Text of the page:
A new approach will be taken to fight malaria in Guyana even as local health authorities are working hard to eradicate the mosquito borne illness by 2030.
Minister of Health, Dr. Frank Anthony on Monday joined health regional officials and health personnel in Bartica, Region Seven for an activity to observe World Malaria Day 2022 under the theme “Harness innovation to reduce the malaria disease burden and save lives.”
Minister of Health Dr. Frank Anthony delivering his feature address at the observance of Malaria Day 2022 in Bartica.
Dr. Anthony explained that the new approach will see involvement at the community level, including early diagnosis and early treatment, prevention strategies and surveillance measures.
“This new approach of getting down to the community level is something that we feel holds a lot of promise, and that can actually make a change,” the health minister said, noting that it has been tried and proven to work in other countries.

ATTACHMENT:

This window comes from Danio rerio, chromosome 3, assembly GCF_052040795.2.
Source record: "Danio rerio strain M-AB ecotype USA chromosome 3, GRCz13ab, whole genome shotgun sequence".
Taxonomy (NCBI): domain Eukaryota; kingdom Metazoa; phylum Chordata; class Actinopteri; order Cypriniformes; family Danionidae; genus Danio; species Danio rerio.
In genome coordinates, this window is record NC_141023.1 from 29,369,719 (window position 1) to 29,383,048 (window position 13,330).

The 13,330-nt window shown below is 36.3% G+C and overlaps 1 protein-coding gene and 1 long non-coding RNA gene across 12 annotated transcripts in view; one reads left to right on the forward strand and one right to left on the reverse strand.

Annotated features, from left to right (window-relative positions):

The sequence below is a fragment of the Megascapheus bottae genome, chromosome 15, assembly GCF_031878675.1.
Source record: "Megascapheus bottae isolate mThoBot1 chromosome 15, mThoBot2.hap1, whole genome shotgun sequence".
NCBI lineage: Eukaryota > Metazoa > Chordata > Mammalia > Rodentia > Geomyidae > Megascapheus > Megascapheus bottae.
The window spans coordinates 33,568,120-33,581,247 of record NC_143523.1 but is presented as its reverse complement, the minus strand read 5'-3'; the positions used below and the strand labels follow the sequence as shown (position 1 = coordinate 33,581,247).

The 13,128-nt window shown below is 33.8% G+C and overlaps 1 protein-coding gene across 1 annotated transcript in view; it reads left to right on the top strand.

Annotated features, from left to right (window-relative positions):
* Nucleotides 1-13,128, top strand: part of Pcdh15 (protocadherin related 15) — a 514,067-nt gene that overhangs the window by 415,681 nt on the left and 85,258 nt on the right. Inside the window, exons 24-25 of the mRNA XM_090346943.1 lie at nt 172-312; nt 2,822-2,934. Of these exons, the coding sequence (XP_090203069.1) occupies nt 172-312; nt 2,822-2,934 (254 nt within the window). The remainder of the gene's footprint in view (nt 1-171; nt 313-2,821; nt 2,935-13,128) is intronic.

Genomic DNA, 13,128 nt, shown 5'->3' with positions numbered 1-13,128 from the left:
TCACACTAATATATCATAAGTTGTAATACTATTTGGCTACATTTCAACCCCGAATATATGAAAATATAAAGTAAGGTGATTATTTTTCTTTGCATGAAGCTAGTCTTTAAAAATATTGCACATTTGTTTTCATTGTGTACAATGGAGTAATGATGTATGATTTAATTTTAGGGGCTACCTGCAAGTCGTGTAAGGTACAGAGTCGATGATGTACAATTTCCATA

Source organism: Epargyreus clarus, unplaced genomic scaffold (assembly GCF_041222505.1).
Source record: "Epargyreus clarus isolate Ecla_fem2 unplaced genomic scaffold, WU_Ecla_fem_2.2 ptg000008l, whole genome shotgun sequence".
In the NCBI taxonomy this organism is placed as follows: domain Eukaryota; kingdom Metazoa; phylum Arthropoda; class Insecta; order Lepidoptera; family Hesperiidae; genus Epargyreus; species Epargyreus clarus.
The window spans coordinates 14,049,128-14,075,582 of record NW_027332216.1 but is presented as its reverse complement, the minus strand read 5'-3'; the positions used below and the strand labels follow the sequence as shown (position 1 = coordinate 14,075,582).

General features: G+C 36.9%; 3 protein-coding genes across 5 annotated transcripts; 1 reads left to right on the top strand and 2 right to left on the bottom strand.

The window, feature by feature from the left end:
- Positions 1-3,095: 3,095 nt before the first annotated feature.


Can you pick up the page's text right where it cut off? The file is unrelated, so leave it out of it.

Minister Anthony receives malaria treatment envelopes from the Breakthrough Action Guyana/USAID.
He said advocates are needed as each person has a role to play in eradicating the disease.
“There is always a need for us to have advocates, for us to have people who will go out there and enthuse the community, get them involved, get them worked up about this, that we want to make this change, we want to see things happening in our community. We want to eliminate malaria, and those persons we want to see as our ‘Champions for malaria in the community’,” the health minister said.
He noted that while the health ministry has a national strategy to tackle the disease there will be regional interventions in places most affected such as Regions One, Seven, Eight, Nine and some parts of Region 10.
Cutting of the ribbon for the new Maternal and Child Health clinic at Bartica.
“We have updated our protocols, we have produced newer guidelines and we have distributed that and we are constantly upgrading the skills of our workforce to make sure that they understand how to do this, and what to do and to do it better, so that’s an ongoing process,” Dr. Anthony said.
Statistics from 2021 show that approximately 20,000 people tested positive for malaria in Guyana.